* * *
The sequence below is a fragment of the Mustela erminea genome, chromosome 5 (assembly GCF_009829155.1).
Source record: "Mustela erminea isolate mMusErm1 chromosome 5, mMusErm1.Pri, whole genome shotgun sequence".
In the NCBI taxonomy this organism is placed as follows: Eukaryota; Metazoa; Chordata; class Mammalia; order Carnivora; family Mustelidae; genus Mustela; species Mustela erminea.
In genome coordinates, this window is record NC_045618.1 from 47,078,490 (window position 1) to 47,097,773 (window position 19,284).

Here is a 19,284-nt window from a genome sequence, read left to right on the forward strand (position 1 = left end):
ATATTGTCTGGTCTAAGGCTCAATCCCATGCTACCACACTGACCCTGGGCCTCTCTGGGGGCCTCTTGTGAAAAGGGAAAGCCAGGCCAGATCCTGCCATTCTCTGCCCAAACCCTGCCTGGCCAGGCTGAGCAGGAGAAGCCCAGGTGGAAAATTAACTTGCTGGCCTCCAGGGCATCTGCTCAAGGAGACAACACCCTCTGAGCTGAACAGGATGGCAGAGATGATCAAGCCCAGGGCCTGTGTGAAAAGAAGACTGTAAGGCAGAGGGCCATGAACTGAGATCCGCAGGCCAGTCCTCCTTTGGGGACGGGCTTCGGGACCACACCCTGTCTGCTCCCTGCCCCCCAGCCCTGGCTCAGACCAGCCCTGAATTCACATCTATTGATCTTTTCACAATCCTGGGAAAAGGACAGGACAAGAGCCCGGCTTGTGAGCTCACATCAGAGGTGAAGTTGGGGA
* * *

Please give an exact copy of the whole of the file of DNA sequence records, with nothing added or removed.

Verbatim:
The sequence below is a fragment of the Mustela erminea genome, chromosome 5 (assembly GCF_009829155.1).
Source record: "Mustela erminea isolate mMusErm1 chromosome 5, mMusErm1.Pri, whole genome shotgun sequence".
In the NCBI taxonomy this organism is placed as follows: Eukaryota; Metazoa; Chordata; class Mammalia; order Carnivora; family Mustelidae; genus Mustela; species Mustela erminea.
In genome coordinates, this window is record NC_045618.1 from 47,078,490 (window position 1) to 47,097,773 (window position 19,284).

Here is a 19,284-nt window from a genome sequence, read left to right on the forward strand (position 1 = left end):
ATATTGTCTGGTCTAAGGCTCAATCCCATGCTACCACACTGACCCTGGGCCTCTCTGGGGGCCTCTTGTGAAAAGGGAAAGCCAGGCCAGATCCTGCCATTCTCTGCCCAAACCCTGCCTGGCCAGGCTGAGCAGGAGAAGCCCAGGTGGAAAATTAACTTGCTGGCCTCCAGGGCATCTGCTCAAGGAGACAACACCCTCTGAGCTGAACAGGATGGCAGAGATGATCAAGCCCAGGGCCTGTGTGAAAAGAAGACTGTAAGGCAGAGGGCCATGAACTGAGATCCGCAGGCCAGTCCTCCTTTGGGGACGGGCTTCGGGACCACACCCTGTCTGCTCCCTGCCCCCCAGCCCTGGCTCAGACCAGCCCTGAATTCACATCTATTGATCTTTTCACAATCCTGGGAAAAGGACAGGACAAGAGCCCGGCTTGTGAGCTCACATCAGAGGTGAAGTTGGGGA